The sixth miraculous feature concerning the image is its temperature. It is a demonstrable fact that no matter what the surrounding temperature, season, or weather, the image itself remains at an even 36.5°C or 98.6°F, the normal temperature of the human body. [Janet Barber, The Tilma and Its Miraculous Image.]
What is more, Carlos Fernandez del Castillo, a Mexican gynecologist, after carefully examining the tilma and the image of the pregnant Madonna concluded that the dimensions of Mary’s body were that of an expectant mother at the end of gestation.
7. How the native Indian population interpreted the image of Our Lady.
The indigenous Indian population recognized in the image of Our Lady of Guadalupe specific signs that Christianity was superior to other belief systems, including their own. As recorded by Father Harold Romm in, Am I Not Here, page 56:
The Indians saw something in the image of Our Lady that the Spaniards did not comprehend. In that period, the Indians did their writing in hieroglyphics, so to them the image was a hieroglyphic letter. The fact that the natives read the image is most important in understanding the purpose of Our Lady’s apparitions. To the Indians the image depicted a beautiful lady standing in front of the sun, a sign to them that she was greater than the sun god Huitzilopochtli whom they worshiped; the crescent or the moon beneath her feet showed that their moon god Tezcatlipoca was less than nothing since she was standing on it; the stars they thought so much of were only a part or portion of her mantle. At her throat was a brooch with a small black cross in the center reminding them that this was the emblem of the Spanish Friars and there was one greater than she.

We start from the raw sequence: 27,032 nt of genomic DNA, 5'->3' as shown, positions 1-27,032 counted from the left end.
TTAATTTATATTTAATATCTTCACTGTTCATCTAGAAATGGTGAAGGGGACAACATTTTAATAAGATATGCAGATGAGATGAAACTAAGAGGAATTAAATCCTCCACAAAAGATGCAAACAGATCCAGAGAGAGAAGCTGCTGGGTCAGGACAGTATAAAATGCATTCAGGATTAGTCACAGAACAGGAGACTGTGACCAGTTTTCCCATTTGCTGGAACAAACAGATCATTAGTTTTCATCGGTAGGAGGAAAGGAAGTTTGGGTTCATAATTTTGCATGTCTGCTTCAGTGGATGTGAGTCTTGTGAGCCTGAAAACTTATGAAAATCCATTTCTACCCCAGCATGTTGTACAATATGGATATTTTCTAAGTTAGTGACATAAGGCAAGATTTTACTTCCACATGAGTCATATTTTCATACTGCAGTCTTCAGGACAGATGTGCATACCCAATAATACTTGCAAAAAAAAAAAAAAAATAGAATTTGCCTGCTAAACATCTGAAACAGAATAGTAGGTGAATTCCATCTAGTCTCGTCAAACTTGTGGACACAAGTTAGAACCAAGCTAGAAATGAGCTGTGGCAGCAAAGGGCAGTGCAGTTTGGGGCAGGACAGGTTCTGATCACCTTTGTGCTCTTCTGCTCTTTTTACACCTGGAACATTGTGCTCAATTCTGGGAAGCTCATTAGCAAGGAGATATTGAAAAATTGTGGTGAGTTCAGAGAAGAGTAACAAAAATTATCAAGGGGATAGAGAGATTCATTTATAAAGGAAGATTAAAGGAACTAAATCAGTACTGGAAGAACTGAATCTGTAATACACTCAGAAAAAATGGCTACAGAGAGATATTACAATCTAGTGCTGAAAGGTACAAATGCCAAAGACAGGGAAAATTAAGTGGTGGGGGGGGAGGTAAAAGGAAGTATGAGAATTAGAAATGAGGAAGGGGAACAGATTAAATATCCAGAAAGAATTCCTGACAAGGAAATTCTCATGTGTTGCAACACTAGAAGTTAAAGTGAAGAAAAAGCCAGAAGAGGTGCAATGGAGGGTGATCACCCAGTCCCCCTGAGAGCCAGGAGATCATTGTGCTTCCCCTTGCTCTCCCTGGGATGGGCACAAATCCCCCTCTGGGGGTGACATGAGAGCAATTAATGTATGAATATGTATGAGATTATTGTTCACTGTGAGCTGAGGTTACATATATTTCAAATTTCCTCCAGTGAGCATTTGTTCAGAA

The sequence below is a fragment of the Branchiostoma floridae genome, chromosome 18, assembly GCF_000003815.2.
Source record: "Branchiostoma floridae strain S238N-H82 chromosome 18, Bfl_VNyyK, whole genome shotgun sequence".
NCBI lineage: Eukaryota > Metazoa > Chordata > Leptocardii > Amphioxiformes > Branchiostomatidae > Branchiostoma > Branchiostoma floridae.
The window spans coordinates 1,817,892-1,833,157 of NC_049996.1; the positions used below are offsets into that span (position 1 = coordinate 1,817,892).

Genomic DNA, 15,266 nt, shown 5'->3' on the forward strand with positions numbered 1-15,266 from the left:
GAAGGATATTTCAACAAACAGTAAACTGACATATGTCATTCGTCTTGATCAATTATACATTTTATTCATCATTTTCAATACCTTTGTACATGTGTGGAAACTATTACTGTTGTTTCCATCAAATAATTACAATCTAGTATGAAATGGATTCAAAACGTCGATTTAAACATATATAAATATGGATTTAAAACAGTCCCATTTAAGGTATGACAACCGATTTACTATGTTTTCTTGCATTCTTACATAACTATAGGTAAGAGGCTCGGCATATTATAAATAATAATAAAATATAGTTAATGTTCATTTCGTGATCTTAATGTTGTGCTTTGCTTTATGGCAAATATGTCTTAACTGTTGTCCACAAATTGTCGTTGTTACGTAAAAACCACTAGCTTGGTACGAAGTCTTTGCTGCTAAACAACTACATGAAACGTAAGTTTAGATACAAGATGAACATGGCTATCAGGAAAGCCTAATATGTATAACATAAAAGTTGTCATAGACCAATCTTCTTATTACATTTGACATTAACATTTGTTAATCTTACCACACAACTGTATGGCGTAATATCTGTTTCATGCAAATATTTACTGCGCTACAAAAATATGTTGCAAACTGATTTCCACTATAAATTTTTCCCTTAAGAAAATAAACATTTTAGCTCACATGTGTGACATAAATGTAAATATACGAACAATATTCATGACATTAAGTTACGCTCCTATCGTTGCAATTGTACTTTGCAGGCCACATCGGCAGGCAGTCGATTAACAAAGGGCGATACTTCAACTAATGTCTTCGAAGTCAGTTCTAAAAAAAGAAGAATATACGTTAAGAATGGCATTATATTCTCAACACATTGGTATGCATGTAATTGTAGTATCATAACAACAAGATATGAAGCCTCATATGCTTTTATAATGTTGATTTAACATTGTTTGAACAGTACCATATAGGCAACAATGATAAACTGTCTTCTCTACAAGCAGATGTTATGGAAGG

The intelligence that constructed the image of Guadalupe conveyed exactly the message that the Indians needed to hear and to see to abandon their false notions of God and their idolatrous practices. It is infinitely insightful, well beyond anything humans could imagine. Reading the image caused millions of Indians to convert to the Catholic faith.
For more about the miraculous aspects of the image of our Lady of Guadalupe see this video, a transcript of which is available here.